A Fear of Geese

Dear Kathryn:

I’d like to pick up where I left off in my last letter, if I may, and to do that I’m going to draw on a blog post I published a year and a half ago. It’s pertinent, especially in the current political climate. I hope it’s also helpful.

The nineteenth-century Danish philosopher Søren Kierkegaard once said that being subjected to verbal criticism on a regular basis—what he called the martyrdom of ridicule—is much like being trampled to death by geese. Continue reading

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What Exactly Is The Gospel? (Part One)

Dear Mr. Lough:

You have referred several times to evangelical Christianity in this exchange of emails. You’ve made it clear that, although evangelicalism was the context for your early Christian formation, you no longer share some of the movement’s foundational presuppositions. In your last letter, however, you said something I had not heard before, and it raised a question I’d like to pursue.

You wrote, “Despite my belief that evangelicalism has lost its way and is flailing around in a confused state of self-misperception, I pray for the movement’s recovery of the gospel of the kingdom.” Could you say a bit more about that? Continue reading

Circumstances Can Alter Perception

Dear Mr. Lough:

In your most recent letter, you somewhat sidestepped the question of whether you consider yourself a liberal (just kidding, I know exactly what you meant) :-), but it still raised some additional questions. I pose them now as follow-up, if I may.

First, I know how much it hurt you to lose your job as a teacher, but do you think you would be where you are today if you hadn’t? Second, have you ever considered that you might have formed some of your current positions and opinions as a reactionary response to that unpleasant situation? And finally, when I had you as a teacher, you spoke very critically of a number of well-known liberal scholars and writers. Have you changed your opinion about any or all of them? Continue reading

“Mr. Lough, Are You a Liberal?”

Dear Mr. Lough:

So, let me see if I follow the line of thought you introduced in yesterday’s letter. One point in particular intrigues me. You say that “evangelicalism is the product of modernism.” I had always thought the two were diametrically opposed schools of thought. If I understand what you were saying, however, it seems that, while evangelicalism operates with a different set of presuppositions from modernism, it uses some of the same methodology to make a case for the version of Christianity it represents. Right? Continue reading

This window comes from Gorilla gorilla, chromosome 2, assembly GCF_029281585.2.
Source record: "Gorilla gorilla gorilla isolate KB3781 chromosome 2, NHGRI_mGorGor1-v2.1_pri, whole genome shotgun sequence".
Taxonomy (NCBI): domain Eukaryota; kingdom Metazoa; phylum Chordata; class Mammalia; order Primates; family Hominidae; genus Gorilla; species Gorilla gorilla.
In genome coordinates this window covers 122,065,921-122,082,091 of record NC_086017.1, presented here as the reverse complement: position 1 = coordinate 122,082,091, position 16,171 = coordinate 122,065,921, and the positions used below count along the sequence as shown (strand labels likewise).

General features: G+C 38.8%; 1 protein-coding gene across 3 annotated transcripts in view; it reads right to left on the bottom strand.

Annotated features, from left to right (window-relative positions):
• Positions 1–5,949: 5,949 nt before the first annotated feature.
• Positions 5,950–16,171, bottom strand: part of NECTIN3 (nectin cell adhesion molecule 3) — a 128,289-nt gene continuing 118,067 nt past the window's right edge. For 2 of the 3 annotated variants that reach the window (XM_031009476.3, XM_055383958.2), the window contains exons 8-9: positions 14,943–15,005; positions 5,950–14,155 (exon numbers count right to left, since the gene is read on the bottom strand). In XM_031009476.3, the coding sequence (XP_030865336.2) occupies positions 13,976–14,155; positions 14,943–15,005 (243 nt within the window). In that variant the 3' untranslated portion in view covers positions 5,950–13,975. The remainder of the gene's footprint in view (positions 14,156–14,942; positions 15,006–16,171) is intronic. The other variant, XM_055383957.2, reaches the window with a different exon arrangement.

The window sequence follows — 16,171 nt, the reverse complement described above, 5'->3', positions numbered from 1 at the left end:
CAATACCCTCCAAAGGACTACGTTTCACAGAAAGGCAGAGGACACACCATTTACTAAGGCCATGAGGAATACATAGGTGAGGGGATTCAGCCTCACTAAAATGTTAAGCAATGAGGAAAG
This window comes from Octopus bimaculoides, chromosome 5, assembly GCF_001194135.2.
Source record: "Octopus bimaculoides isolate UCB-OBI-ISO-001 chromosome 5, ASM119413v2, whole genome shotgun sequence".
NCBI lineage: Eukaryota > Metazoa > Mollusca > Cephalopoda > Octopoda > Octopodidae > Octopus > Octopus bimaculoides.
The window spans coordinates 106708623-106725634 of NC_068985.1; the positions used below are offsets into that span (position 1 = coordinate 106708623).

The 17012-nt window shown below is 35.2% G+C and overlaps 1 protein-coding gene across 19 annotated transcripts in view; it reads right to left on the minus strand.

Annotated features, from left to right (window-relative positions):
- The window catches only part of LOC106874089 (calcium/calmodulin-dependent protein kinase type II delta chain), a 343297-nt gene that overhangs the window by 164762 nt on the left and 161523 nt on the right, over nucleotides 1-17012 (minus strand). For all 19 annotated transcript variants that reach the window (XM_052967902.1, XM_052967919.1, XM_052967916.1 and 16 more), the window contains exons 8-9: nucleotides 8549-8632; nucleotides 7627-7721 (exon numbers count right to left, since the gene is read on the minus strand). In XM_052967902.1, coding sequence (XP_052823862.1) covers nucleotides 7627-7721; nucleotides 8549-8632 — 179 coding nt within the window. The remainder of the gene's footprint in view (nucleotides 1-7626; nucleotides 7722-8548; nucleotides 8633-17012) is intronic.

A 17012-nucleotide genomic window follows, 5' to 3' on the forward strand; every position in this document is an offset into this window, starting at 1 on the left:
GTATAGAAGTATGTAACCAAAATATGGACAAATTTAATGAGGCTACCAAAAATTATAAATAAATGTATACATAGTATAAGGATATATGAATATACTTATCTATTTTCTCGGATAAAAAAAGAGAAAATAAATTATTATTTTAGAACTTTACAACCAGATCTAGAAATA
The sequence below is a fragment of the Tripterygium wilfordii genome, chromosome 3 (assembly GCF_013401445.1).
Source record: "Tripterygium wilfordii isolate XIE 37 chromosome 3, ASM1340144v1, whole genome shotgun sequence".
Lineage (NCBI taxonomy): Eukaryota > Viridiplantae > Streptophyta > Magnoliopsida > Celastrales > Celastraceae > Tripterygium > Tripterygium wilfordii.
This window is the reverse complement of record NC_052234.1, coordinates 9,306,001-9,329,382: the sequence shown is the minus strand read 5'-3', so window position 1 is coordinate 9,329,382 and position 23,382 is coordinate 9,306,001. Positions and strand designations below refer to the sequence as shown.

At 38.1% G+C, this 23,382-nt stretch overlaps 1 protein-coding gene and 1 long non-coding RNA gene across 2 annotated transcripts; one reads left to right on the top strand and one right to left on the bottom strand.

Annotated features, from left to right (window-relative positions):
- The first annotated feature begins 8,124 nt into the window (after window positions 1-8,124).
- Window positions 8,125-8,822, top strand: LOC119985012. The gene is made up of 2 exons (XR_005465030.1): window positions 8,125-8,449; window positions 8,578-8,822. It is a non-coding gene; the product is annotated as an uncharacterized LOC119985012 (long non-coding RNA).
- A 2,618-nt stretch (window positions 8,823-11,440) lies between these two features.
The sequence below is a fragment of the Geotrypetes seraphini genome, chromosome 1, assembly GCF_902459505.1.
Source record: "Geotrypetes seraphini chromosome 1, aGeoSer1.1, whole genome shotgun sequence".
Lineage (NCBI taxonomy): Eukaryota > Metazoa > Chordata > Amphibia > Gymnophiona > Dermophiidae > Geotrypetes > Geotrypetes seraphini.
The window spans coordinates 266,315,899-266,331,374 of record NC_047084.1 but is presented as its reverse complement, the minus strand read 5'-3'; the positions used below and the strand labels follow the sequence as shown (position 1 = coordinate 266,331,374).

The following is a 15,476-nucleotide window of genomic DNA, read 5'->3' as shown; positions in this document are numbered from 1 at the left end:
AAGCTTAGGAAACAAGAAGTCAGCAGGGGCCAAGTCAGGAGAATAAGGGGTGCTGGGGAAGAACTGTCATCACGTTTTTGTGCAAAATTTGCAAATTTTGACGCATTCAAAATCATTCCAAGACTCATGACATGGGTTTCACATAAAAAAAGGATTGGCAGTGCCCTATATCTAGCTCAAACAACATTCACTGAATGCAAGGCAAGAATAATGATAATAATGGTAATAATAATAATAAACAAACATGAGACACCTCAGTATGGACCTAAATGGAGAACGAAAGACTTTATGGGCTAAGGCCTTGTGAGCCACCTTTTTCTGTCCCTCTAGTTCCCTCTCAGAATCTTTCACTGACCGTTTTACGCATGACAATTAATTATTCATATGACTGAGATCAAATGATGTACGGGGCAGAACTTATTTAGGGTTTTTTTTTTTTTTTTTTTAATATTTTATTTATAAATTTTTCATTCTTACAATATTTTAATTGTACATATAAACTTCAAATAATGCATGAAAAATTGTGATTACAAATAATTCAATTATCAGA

The Evidence of Right Belief (The Road to Easter, #9)

Dear Kathryn:

I wasn’t planning to write again until I heard back from you, but the wheels just kept turning after I pressed “send” on yesterday’s letter. Here, then, is a bit more of my thinking about the dynamics of belief, the characteristics of truth, and the marks of authentic faith.

I need to say at the outset that there is nothing scientific about my observations here. It is mainly just a gut response from a guy who has been around the track (or up and down the field, or choose your own metaphor) for a lot of years and has drawn some conclusions from that experience. Continue reading

The Subjective Dimension in Change (On the Road to Easter, #4)

Dear Kathryn:

Before I go further in defining the parameters and describing the particulars of the change in my thinking over the past few years, I want to address one other factor that contributes to the process and experience of change: the subjective dimension. Simply put, we never make a significant change in our beliefs or practices until we feel the need for change. We will never take the risks associated with change until we are convinced, rather more instinctually than intellectually, that change is desirable, possible, and maybe even necessary.

At least that has certainly been true for me. I am today open to the possibility of truth in ideas and concepts that, only a few years ago, I regarded with derision and dismissed with prejudice. My thinking began to change when my circumstances changed, and I was no longer bound emotionally to an earlier pattern of thought and behavior. Continue reading

How Do We Measure the Goodness of God?

Almost every day, one or more of my Facebook friends will post a status update reporting that something good that has happened to them—they got the job, or the test results came back negative, or a family member escaped injury in a serious accident. In most cases, these reports of good fortune include a reference to the goodness of God and an expression of thanks for the blessing of God’s favor.

I have to admit I am troubled by those posts. Oh, I’m happy for their good fortune. God knows there is too much bad news in the world. It’s always heartening to hear of conditions that are improving and circumstances that are not as serious as had been supposed. Good news is always welcome. Continue reading